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GRASS VALLEY, Calif. (KTXL) — A local county is partnered with businesses to honor members of the military who served and continue to serve.

Outside of the Grass Valley Veterans Memorial Building on Oct. 26, there was a sense of peace, quiet and freedom. Inside the building were those who fought for that freedom.

Peter Vasalakis served in Vietnam in the early 1960s. He was one of the dozens of veterans who attended the special ceremony to honor those who serve and served.

Put on by Nevada County, the ceremony recognized service members from each of the six military branches, including retired U.S. Coast Guard Cmdr. Claude Hessel. Hessel said he remembers a time during the Vietnam era when members of the military were disrespected.

“People would spit on you. People would call you names,” he told FOX40.

But now, more than half a century later, there is a completely different atmosphere. The ceremony in Grass Valley came ahead of Nevada County’s first-ever Military Appreciation Week, which started Saturday, Nov. 6, and continues through Sunday, Nov. 14.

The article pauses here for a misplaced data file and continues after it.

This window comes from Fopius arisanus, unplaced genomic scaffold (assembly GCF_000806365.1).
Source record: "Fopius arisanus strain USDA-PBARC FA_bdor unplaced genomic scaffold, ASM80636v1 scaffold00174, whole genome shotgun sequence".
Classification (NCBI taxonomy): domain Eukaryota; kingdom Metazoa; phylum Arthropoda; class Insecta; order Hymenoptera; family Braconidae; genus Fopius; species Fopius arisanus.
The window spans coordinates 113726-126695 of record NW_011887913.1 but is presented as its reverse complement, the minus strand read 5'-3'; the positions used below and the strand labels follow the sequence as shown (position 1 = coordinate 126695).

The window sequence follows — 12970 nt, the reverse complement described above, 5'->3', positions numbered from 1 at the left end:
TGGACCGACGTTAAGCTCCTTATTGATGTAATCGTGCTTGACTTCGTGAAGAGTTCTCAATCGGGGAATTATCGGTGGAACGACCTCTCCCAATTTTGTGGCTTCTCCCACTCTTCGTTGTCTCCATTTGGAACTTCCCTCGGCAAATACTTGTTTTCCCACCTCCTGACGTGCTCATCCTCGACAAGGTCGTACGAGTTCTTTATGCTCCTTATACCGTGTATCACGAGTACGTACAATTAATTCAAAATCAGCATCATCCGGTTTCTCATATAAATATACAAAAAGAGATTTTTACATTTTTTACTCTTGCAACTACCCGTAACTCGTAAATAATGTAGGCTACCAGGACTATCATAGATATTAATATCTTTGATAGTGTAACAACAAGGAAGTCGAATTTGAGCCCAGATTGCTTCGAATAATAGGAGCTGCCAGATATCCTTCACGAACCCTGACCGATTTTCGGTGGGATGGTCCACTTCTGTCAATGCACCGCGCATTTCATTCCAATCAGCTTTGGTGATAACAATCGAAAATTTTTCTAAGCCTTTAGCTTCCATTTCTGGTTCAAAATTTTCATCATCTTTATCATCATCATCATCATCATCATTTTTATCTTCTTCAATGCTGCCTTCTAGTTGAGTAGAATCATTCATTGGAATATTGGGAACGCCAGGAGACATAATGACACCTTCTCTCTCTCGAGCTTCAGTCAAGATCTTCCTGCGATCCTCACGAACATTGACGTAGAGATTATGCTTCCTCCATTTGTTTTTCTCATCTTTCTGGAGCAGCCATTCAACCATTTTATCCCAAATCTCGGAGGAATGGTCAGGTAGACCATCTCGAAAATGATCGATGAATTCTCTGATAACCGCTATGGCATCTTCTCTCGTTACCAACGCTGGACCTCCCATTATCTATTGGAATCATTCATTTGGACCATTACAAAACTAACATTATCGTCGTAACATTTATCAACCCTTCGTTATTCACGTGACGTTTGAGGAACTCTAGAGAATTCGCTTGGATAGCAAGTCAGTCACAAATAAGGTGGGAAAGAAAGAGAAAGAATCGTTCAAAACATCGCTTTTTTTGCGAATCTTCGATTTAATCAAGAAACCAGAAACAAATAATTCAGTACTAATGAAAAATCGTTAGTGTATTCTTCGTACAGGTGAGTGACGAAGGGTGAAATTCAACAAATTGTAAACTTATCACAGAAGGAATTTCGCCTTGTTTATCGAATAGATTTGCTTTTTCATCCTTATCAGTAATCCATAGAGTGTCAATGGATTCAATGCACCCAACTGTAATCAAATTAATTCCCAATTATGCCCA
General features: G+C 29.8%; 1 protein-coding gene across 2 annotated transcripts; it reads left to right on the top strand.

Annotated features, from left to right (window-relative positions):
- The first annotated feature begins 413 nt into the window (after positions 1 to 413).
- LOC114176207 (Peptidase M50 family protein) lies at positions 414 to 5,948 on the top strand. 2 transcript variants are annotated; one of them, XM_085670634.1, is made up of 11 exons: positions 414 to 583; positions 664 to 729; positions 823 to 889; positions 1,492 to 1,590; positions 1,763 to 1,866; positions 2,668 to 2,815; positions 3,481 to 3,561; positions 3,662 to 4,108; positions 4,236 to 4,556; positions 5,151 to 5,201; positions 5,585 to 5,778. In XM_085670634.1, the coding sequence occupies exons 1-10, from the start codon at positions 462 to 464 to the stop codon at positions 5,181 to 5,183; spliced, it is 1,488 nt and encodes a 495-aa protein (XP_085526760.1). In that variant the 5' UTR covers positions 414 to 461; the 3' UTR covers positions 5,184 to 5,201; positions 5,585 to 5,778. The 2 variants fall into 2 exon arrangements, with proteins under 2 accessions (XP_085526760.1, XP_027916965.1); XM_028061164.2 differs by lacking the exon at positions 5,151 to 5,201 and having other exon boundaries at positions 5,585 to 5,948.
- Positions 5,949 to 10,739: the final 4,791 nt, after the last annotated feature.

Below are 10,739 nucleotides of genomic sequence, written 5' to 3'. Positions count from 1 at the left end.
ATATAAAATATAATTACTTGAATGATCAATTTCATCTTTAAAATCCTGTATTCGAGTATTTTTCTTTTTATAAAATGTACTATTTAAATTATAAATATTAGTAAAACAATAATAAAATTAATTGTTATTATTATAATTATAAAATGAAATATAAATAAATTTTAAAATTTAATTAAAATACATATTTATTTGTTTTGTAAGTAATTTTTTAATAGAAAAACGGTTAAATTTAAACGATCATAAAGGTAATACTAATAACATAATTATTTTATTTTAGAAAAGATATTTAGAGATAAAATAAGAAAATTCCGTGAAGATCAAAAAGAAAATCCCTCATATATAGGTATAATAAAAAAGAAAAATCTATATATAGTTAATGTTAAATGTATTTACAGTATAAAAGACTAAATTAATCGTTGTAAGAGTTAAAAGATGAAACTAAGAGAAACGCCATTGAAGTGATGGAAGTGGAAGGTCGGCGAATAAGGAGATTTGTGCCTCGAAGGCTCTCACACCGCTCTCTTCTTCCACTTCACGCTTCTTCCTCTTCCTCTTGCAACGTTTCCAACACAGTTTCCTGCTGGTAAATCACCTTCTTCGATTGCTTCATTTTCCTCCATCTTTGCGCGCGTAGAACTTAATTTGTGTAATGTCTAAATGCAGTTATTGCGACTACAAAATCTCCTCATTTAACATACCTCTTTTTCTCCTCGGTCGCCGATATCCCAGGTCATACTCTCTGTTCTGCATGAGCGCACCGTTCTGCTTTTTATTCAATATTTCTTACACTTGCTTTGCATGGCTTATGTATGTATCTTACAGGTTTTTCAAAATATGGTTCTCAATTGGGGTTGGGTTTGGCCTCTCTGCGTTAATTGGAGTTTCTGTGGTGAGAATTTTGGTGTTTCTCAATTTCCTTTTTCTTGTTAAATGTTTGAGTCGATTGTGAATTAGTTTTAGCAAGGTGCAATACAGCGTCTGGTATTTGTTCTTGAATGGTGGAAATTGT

“I think it’s a huge, huge thing,” Hessel said. “Local community has really stepped up to support our military.”

In Grass Valley, the appreciation for those who served and continue to serve extends beyond the walls of the Veterans Memorial Building. As part of the upcoming Military Appreciation Week, 83 businesses in town will offer discounts for veterans and active-duty members of the military.

Among those businesses is the Scraps Dog Bakery.

Chelsey Amesbury is the owner of the local family-run business, which features canned foods, toys, leashes and a fresh bakery for dogs. Any current or former member of the military will get a 10% discount.

“If we can take a little bit off their plate by offering some money off, it’s the least we can do,” Amesbury explained. “For all the work they’ve done for us, a discount on toys, treats or whatever makes their dog happy.”

Veterans at the event said they hope that sense of appreciation spreads throughout the country.

“Respect us and don’t forget us,” Vasalakis said.